the greatest whitepill of all is that local minima are rare in high dimensional spaces - Roon
Sure, you could call this lazy instead of efficient. Maybe if I stuck with it, I’d make it through with the necessary knowledge earned sooner than I would have otherwise. Like real students do it.
But another view is that because auto-didacts aren’t usually trying to prove their knowledge to anybody but themselves, I’m simply being more honest. I know when I don’t understand things and have no incentive to pretend otherwise. This virtuous framing makes it easier for me to justify skipping past stuff I’d normally remain stuck on. Knowing I’ll return because I *want* to.
As more extreme examples, how bad would it really be if we didn't teach kids multiplication but instead jumped straight to division? Or went through linear algebra without touching matrices? Essay writing without caring about spelling?
My answer is "not that bad". Heck, we’d probably see a lot of fun stuff come out of it. You’d have a class with a bunch of different ways of understanding and doing multiplication, independently discovered and tailored to their individual intuitions.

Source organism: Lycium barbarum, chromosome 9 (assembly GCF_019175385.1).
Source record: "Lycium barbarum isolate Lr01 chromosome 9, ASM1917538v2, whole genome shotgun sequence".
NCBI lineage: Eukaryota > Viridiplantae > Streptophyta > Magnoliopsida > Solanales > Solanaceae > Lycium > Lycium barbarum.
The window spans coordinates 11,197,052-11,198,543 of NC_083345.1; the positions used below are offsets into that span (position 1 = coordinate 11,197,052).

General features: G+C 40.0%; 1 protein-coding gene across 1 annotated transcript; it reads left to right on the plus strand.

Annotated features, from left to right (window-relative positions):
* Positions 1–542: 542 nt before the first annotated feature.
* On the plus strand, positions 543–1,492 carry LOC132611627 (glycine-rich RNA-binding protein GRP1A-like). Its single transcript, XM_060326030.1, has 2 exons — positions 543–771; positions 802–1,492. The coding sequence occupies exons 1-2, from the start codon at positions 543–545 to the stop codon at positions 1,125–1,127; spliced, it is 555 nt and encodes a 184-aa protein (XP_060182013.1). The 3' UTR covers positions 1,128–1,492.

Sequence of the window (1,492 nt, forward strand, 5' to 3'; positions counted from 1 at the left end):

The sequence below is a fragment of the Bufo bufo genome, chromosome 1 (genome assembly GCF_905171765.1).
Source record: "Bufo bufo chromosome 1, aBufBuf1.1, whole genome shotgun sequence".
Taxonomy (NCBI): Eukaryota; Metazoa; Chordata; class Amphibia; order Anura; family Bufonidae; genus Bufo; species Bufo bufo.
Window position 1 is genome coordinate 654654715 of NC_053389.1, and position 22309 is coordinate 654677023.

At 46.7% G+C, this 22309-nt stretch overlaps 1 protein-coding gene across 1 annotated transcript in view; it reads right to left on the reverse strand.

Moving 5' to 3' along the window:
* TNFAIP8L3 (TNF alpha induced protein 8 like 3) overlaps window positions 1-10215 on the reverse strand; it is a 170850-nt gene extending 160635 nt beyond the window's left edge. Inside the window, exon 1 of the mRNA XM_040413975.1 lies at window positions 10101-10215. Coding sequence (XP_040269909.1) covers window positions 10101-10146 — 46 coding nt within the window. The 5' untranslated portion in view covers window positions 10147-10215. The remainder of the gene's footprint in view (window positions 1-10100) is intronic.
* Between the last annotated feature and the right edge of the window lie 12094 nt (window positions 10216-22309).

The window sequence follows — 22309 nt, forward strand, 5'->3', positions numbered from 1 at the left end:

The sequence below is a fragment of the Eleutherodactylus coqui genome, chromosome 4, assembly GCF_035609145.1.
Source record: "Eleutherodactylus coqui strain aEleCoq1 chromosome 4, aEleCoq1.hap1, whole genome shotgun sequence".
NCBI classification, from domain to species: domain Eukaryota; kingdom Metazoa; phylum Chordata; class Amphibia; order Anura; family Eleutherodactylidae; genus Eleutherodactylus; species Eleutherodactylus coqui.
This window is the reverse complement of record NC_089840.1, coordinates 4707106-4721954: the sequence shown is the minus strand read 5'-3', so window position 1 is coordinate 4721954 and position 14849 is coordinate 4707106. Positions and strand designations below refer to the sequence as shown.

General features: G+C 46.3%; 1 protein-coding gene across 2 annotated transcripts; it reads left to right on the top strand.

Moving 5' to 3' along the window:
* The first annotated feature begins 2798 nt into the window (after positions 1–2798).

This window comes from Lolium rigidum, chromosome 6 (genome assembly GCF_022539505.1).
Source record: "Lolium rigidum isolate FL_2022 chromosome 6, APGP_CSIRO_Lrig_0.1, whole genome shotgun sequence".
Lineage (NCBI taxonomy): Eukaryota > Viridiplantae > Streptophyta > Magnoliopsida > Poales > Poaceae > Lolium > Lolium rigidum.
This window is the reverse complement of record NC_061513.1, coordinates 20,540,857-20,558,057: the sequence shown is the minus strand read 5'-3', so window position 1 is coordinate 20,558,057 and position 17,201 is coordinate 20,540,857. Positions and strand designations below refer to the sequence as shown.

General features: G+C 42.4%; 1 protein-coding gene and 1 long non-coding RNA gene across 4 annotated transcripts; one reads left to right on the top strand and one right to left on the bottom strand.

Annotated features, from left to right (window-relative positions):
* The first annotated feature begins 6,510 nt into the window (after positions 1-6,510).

And if my experience of how kids operate is any hint, the essays would contain whole new dialects and word-forming. If you really wanted to, you could always teach them the “right way” later on.
Granted, learners don't need to reinvent the wheel. But figuring out what the spokes are for isn't particularly difficult, and possibly a useful exercise. They’ll only get the chance to do that if they haven't already been told the reason.
Some fields lend themselves particularly well to this re-ordering process. The humanities (primarily history and philosophy) come to mind. But my argument is that even the more sequential fields can be learned the “wrong” way. Math, physiology or chemistry, they’re still worth exploring in a roundabout fashion.
As an example, if you went through a physics course without having heard of Newton’s laws, you’d probably end up developing a vague intuition of what they should be. And when you learnt them properly at a later date, they’d just *click*.